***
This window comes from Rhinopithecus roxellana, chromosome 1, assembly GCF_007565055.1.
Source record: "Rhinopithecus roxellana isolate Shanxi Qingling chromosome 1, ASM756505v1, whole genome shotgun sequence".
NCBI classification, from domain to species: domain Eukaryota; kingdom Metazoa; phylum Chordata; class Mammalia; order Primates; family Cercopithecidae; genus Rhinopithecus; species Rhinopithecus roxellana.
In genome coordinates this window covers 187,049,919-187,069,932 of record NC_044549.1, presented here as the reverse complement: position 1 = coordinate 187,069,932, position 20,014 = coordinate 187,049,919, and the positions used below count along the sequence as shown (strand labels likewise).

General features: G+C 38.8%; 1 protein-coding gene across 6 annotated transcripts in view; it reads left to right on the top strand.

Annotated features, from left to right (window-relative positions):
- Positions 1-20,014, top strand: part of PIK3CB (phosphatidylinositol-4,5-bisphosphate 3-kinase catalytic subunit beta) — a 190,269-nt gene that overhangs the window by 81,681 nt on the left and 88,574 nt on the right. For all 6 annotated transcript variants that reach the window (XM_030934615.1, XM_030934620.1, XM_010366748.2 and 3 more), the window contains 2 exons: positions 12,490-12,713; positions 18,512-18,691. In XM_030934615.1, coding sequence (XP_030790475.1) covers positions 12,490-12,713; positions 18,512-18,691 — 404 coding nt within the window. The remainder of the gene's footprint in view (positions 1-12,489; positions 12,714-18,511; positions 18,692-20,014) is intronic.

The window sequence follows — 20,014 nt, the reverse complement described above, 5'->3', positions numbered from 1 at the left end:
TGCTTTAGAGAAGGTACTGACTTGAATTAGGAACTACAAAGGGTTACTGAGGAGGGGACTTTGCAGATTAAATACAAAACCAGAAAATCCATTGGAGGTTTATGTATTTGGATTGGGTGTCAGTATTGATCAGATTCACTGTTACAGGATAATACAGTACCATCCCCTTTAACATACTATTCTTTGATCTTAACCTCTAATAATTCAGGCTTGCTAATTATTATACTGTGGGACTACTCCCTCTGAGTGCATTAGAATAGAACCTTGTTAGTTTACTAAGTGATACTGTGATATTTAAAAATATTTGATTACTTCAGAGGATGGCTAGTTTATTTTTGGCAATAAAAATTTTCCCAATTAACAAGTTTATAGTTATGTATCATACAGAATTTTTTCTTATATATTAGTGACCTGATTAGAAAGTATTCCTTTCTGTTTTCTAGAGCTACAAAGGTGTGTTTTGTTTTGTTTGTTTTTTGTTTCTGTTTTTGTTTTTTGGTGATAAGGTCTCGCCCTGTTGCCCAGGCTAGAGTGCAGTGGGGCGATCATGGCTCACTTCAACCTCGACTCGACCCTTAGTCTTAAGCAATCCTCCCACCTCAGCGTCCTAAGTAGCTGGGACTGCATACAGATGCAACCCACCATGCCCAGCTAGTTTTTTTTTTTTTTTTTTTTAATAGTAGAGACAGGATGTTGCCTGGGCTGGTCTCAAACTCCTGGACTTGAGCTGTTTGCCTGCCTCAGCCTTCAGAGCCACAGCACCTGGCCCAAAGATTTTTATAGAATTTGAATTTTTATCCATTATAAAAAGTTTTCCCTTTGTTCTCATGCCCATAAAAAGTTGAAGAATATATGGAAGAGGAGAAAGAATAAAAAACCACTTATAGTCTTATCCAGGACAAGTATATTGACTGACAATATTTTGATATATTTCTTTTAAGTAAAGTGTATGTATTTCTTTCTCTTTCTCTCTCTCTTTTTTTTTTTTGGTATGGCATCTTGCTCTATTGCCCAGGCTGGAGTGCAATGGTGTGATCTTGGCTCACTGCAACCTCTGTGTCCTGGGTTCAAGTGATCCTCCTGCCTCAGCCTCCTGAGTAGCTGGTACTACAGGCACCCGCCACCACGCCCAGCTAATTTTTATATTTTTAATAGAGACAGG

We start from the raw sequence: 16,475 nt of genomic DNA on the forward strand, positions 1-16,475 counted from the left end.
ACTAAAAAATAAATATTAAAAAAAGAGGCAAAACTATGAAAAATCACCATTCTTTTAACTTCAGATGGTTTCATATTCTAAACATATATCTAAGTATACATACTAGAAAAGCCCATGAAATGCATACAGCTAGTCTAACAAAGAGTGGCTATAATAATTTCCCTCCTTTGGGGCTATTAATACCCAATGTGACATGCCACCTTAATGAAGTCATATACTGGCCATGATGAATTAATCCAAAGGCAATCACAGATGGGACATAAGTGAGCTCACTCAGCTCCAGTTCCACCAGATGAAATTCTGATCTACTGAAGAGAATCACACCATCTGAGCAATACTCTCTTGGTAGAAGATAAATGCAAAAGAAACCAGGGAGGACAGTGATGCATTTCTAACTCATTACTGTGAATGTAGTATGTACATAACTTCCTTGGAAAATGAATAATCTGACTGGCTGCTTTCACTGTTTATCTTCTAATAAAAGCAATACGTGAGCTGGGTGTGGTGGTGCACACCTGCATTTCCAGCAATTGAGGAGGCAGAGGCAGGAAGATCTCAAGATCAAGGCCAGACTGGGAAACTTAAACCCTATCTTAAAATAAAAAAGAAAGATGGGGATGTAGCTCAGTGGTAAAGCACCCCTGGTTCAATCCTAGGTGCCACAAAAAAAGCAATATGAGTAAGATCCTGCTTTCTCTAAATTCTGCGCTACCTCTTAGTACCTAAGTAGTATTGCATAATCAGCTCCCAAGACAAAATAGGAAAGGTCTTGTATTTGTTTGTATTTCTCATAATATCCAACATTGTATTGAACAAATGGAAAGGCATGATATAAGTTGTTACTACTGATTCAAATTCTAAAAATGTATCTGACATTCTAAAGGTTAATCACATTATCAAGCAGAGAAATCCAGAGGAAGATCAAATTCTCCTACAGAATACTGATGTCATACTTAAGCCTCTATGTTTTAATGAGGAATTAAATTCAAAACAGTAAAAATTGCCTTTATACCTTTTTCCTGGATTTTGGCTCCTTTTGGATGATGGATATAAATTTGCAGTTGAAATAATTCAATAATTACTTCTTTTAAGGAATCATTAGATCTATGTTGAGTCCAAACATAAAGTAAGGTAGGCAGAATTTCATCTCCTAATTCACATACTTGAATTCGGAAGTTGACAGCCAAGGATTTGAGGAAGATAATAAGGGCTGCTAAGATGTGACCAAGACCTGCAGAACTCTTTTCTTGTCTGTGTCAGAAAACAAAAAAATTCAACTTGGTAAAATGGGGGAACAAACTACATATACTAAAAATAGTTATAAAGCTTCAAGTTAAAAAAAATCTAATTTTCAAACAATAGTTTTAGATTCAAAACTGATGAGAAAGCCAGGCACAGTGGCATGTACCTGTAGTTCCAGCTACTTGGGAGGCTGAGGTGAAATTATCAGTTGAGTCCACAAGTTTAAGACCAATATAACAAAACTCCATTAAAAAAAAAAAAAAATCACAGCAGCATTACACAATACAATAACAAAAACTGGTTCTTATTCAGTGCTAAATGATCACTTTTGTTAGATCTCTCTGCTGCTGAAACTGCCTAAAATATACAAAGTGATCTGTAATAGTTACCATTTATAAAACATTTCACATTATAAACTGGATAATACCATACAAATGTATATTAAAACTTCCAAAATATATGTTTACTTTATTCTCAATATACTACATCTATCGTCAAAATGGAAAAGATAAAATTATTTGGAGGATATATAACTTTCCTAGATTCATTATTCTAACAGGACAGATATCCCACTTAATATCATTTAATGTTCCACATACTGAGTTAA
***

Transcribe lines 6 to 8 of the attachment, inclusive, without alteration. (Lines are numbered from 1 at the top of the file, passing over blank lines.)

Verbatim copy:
Annotated features, from left to right (window-relative positions):
- Positions 1-20,014, top strand: part of PIK3CB (phosphatidylinositol-4,5-bisphosphate 3-kinase catalytic subunit beta) — a 190,269-nt gene that overhangs the window by 81,681 nt on the left and 88,574 nt on the right. For all 6 annotated transcript variants that reach the window (XM_030934615.1, XM_030934620.1, XM_010366748.2 and 3 more), the window contains 2 exons: positions 12,490-12,713; positions 18,512-18,691. In XM_030934615.1, coding sequence (XP_030790475.1) covers positions 12,490-12,713; positions 18,512-18,691 — 404 coding nt within the window. The remainder of the gene's footprint in view (positions 1-12,489; positions 12,714-18,511; positions 18,692-20,014) is intronic.

The window sequence follows — 20,014 nt, the reverse complement described above, 5'->3', positions numbered from 1 at the left end: